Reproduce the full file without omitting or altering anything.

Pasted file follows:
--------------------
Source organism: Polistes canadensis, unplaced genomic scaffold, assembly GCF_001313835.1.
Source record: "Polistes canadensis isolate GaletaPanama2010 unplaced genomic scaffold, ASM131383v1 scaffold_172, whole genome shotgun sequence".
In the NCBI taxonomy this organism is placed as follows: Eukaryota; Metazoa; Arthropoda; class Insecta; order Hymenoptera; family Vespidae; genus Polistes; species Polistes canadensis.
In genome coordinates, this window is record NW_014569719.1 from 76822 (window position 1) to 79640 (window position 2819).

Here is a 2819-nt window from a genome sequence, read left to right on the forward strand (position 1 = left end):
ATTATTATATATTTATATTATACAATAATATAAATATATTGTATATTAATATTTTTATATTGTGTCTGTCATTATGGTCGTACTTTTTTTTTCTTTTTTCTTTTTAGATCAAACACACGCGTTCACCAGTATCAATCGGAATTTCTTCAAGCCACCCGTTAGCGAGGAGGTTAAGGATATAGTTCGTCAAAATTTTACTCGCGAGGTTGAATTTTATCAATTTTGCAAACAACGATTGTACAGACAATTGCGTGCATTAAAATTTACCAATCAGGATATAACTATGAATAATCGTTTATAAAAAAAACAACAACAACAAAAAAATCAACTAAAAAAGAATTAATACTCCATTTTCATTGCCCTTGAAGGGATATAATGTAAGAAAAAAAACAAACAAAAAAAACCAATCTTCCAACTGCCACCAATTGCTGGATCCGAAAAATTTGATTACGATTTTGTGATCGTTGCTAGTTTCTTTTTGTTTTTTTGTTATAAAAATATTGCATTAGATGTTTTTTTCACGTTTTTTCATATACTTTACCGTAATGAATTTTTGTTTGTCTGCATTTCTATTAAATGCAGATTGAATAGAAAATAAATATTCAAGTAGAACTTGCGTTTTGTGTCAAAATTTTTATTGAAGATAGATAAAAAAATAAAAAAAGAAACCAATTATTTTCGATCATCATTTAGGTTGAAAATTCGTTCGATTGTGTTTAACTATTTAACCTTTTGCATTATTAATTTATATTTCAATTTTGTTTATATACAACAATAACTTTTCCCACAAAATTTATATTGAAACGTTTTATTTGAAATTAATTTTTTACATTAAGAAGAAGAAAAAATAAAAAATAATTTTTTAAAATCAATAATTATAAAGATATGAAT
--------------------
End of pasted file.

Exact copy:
Source organism: Polistes canadensis, unplaced genomic scaffold, assembly GCF_001313835.1.
Source record: "Polistes canadensis isolate GaletaPanama2010 unplaced genomic scaffold, ASM131383v1 scaffold_172, whole genome shotgun sequence".
In the NCBI taxonomy this organism is placed as follows: Eukaryota; Metazoa; Arthropoda; class Insecta; order Hymenoptera; family Vespidae; genus Polistes; species Polistes canadensis.
In genome coordinates, this window is record NW_014569719.1 from 76822 (window position 1) to 79640 (window position 2819).

Here is a 2819-nt window from a genome sequence, read left to right on the forward strand (position 1 = left end):
ATTATTATATATTTATATTATACAATAATATAAATATATTGTATATTAATATTTTTATATTGTGTCTGTCATTATGGTCGTACTTTTTTTTTCTTTTTTCTTTTTAGATCAAACACACGCGTTCACCAGTATCAATCGGAATTTCTTCAAGCCACCCGTTAGCGAGGAGGTTAAGGATATAGTTCGTCAAAATTTTACTCGCGAGGTTGAATTTTATCAATTTTGCAAACAACGATTGTACAGACAATTGCGTGCATTAAAATTTACCAATCAGGATATAACTATGAATAATCGTTTATAAAAAAAACAACAACAACAAAAAAATCAACTAAAAAAGAATTAATACTCCATTTTCATTGCCCTTGAAGGGATATAATGTAAGAAAAAAAACAAACAAAAAAAACCAATCTTCCAACTGCCACCAATTGCTGGATCCGAAAAATTTGATTACGATTTTGTGATCGTTGCTAGTTTCTTTTTGTTTTTTTGTTATAAAAATATTGCATTAGATGTTTTTTTCACGTTTTTTCATATACTTTACCGTAATGAATTTTTGTTTGTCTGCATTTCTATTAAATGCAGATTGAATAGAAAATAAATATTCAAGTAGAACTTGCGTTTTGTGTCAAAATTTTTATTGAAGATAGATAAAAAAATAAAAAAAGAAACCAATTATTTTCGATCATCATTTAGGTTGAAAATTCGTTCGATTGTGTTTAACTATTTAACCTTTTGCATTATTAATTTATATTTCAATTTTGTTTATATACAACAATAACTTTTCCCACAAAATTTATATTGAAACGTTTTATTTGAAATTAATTTTTTACATTAAGAAGAAGAAAAAATAAAAAATAATTTTTTAAAATCAATAATTATAAAGATATGAAT